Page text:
As with everything in life, things go up and things go down. And then they go up again and down again. You can liken it to a wave which goes up and down, or to a glass of water you set down on a flat surface. If you knock the glass, the water is disturbed but, in time, it will once again level out.

The past two weeks I have been asked about the financial future of this country more than at any time since I started teaching financial literacy. I am NOT a financial advisor in any capacity (nor do I wish to be) but I can say this: some things stay the same and some things change and the more we understand that this ‘situation’ is just a situation and we don’t all go off the deep end, the better off it will be in the long run.

What I mean is, the basic financial principles that govern whether a person ends up financially free have not changed:

  • Pay Yourself First
  • Put Your Money To Work For You
  • Only Borrow Money When It’s Going To Make You Money
  • If You Can’t Afford It In Cash, You Can’t Afford It At All
  • Helping Others is Helping Ourselves

and my all-time favorite…

Your Thoughts, Beliefs and Attitudes Determine Your Wealth Potential

Then what changes?

Well, WHERE and HOW to put your money to work. HOW to borrow and FROM WHOM when it IS going to make money for you and HOW not to let what is currently going on influence your long term financial strategies and the systems that you have in place.

Again, I am no financial expert, but it seems to me that it’s just a hiccup; maybe a big hiccup for some but a hiccup just the same. Just like all of the other financial hiccups that have happened since the beginning of time, and the beginning of the stock market. It’s interesting to note the stock market time line of events since it started back in 1792 when 24 men signed an agreement that launched the New York Stock Exchange (NYSE). There have been some pretty major events in its history and yet, over time, it has always gone up. For a little stock market history lesson, click here!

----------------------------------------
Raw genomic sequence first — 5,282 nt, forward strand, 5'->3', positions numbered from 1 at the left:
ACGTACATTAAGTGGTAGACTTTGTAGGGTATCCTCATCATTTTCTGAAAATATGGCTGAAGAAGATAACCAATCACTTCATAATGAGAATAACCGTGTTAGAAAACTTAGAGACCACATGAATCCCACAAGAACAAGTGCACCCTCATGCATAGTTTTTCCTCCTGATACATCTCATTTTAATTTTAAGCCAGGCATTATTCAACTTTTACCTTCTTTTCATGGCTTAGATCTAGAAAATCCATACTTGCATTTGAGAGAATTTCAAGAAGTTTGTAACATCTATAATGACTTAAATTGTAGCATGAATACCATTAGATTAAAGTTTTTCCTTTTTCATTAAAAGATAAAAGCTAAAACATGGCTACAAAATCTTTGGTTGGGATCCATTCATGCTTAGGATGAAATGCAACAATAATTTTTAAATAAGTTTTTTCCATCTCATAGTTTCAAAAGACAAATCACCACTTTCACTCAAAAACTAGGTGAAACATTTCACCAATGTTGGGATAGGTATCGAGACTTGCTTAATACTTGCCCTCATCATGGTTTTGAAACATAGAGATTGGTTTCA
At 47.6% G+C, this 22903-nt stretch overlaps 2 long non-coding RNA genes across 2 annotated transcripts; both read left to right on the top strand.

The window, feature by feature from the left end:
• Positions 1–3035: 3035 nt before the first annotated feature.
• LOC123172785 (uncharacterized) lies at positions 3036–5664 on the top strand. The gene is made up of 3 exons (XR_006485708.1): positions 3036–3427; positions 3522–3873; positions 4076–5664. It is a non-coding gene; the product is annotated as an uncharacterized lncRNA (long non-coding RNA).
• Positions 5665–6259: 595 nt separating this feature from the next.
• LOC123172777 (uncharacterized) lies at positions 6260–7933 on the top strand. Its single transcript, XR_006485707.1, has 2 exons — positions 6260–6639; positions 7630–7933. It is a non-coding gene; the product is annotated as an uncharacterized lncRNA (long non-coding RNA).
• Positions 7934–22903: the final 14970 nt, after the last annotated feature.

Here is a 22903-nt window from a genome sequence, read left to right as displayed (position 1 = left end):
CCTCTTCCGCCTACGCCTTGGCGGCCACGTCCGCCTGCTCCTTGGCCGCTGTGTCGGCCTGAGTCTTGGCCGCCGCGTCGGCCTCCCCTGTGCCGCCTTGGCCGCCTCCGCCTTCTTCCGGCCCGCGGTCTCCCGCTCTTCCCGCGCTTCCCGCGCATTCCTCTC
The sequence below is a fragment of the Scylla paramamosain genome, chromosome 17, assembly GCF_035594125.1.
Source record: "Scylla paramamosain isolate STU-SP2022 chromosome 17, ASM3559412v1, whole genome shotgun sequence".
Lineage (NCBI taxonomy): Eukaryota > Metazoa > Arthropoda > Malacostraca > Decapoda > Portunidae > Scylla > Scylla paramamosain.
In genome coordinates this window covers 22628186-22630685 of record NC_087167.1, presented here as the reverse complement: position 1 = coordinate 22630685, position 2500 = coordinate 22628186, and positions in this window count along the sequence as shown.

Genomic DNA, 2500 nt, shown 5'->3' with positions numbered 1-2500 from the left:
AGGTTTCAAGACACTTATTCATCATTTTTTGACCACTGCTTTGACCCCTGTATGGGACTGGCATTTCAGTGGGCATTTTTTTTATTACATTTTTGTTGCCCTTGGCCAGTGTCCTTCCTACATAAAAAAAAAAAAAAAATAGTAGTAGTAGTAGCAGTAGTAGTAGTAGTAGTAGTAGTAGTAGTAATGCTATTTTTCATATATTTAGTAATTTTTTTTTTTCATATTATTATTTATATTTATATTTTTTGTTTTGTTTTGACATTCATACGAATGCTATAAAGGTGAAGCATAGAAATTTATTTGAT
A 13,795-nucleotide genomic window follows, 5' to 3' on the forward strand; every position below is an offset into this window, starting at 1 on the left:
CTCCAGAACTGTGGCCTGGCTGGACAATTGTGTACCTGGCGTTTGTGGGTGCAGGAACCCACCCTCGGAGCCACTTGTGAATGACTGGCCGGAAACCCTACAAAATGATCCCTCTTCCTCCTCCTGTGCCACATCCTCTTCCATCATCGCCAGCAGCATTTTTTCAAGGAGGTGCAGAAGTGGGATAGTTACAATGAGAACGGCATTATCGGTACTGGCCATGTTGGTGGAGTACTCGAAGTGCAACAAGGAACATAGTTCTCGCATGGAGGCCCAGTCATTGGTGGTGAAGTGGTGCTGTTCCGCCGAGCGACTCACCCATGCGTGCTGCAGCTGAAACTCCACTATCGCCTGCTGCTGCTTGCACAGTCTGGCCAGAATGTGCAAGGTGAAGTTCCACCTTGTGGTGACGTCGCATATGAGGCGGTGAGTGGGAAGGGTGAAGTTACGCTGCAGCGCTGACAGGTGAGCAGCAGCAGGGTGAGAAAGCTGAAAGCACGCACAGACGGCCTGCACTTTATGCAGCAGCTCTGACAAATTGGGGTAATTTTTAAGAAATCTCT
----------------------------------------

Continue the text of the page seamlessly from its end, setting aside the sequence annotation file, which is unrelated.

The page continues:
Will some people suffer? Yes.
Will some businesses fail because they made poor business choices? Yes.
Will some people make a lot of money at the expense of others losing a lot? Yes.
Do you have a choice in how you are going to respond to the situation? Yes.
Do you have the opportunity, just like the rest of the people in this country, to take advantage of the situation at hand and make some money? Of course you do.

The question is, WILL you?

So in answer to my simple yet important question “Where do we go from here?”, my advice is as follows:

1) Don’t get too upset about it.
2) Seek professional advice from someone you trust before you make any rash decisions about moving your money.
3) Keep teaching your kids about money and give them every opportunity to practice with it. Don’t know how? Get The Ultimate Allowance.
4) Keep spending less than you make.
5) Keep your eyes open for opportunities.
6) Take care of your health.
7) Watch an inspiring movie or read a great book.
8) Keep a handle on your thoughts because they really do create things.
9) Remember to stay focused on your future. There is a very good reason the front window in your car is bigger than the rear view mirror.

This is the perfect time to make sure your children are getting a clear picture (or as clear a picture as possible) about what is happening. Regardless of how you feel about the situation, the bailout, what will happen to the value of our dollars, etc., this is a great time to talk to your kids about business decisions and how financial decisions can affect an entire country.

Talk to them about how some business decisions may bring you a lot of money in the short term but can turn around and bite you in the tush later on. Talk to them about systems and strategies. Ask them questions instead of giving them your opinions so they will share their own opinions with you. You never know what may come out of their mouths when they are given an opportunity to simply converse instead of defending their positions.

And finally, listen to my mother who always said…

“There, there. This too shall pass.”

Thanks Mom!